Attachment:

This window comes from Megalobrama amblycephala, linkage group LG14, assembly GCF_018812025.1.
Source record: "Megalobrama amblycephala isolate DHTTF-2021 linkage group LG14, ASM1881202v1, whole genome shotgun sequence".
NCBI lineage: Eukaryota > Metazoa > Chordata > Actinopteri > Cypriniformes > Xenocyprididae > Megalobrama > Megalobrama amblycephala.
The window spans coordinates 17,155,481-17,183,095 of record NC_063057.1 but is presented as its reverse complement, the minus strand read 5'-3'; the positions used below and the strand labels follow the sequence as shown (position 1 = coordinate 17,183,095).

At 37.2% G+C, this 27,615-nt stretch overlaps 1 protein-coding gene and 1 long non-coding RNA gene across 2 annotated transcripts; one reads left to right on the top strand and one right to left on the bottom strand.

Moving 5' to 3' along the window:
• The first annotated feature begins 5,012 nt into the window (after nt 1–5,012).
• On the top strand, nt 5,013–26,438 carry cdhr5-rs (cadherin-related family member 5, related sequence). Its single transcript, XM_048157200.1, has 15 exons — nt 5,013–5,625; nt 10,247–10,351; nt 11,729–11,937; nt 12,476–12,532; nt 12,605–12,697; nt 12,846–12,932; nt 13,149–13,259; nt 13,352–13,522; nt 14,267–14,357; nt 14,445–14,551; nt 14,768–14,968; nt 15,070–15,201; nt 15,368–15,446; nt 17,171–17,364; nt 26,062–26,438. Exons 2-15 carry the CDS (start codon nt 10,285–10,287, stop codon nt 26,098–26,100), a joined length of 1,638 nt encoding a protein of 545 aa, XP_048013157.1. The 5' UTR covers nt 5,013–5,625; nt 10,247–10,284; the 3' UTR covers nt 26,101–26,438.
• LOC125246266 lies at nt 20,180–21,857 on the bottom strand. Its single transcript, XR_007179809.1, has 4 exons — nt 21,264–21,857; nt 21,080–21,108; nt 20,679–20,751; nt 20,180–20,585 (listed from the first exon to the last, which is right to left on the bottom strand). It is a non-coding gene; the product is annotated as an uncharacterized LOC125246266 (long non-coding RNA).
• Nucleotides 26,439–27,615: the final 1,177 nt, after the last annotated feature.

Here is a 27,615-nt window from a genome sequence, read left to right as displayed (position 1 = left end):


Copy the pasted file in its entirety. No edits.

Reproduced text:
This window comes from Megalobrama amblycephala, linkage group LG14, assembly GCF_018812025.1.
Source record: "Megalobrama amblycephala isolate DHTTF-2021 linkage group LG14, ASM1881202v1, whole genome shotgun sequence".
NCBI lineage: Eukaryota > Metazoa > Chordata > Actinopteri > Cypriniformes > Xenocyprididae > Megalobrama > Megalobrama amblycephala.
The window spans coordinates 17,155,481-17,183,095 of record NC_063057.1 but is presented as its reverse complement, the minus strand read 5'-3'; the positions used below and the strand labels follow the sequence as shown (position 1 = coordinate 17,183,095).

At 37.2% G+C, this 27,615-nt stretch overlaps 1 protein-coding gene and 1 long non-coding RNA gene across 2 annotated transcripts; one reads left to right on the top strand and one right to left on the bottom strand.

Moving 5' to 3' along the window:
• The first annotated feature begins 5,012 nt into the window (after nt 1–5,012).
• On the top strand, nt 5,013–26,438 carry cdhr5-rs (cadherin-related family member 5, related sequence). Its single transcript, XM_048157200.1, has 15 exons — nt 5,013–5,625; nt 10,247–10,351; nt 11,729–11,937; nt 12,476–12,532; nt 12,605–12,697; nt 12,846–12,932; nt 13,149–13,259; nt 13,352–13,522; nt 14,267–14,357; nt 14,445–14,551; nt 14,768–14,968; nt 15,070–15,201; nt 15,368–15,446; nt 17,171–17,364; nt 26,062–26,438. Exons 2-15 carry the CDS (start codon nt 10,285–10,287, stop codon nt 26,098–26,100), a joined length of 1,638 nt encoding a protein of 545 aa, XP_048013157.1. The 5' UTR covers nt 5,013–5,625; nt 10,247–10,284; the 3' UTR covers nt 26,101–26,438.
• LOC125246266 lies at nt 20,180–21,857 on the bottom strand. Its single transcript, XR_007179809.1, has 4 exons — nt 21,264–21,857; nt 21,080–21,108; nt 20,679–20,751; nt 20,180–20,585 (listed from the first exon to the last, which is right to left on the bottom strand). It is a non-coding gene; the product is annotated as an uncharacterized LOC125246266 (long non-coding RNA).
• Nucleotides 26,439–27,615: the final 1,177 nt, after the last annotated feature.

Here is a 27,615-nt window from a genome sequence, read left to right as displayed (position 1 = left end):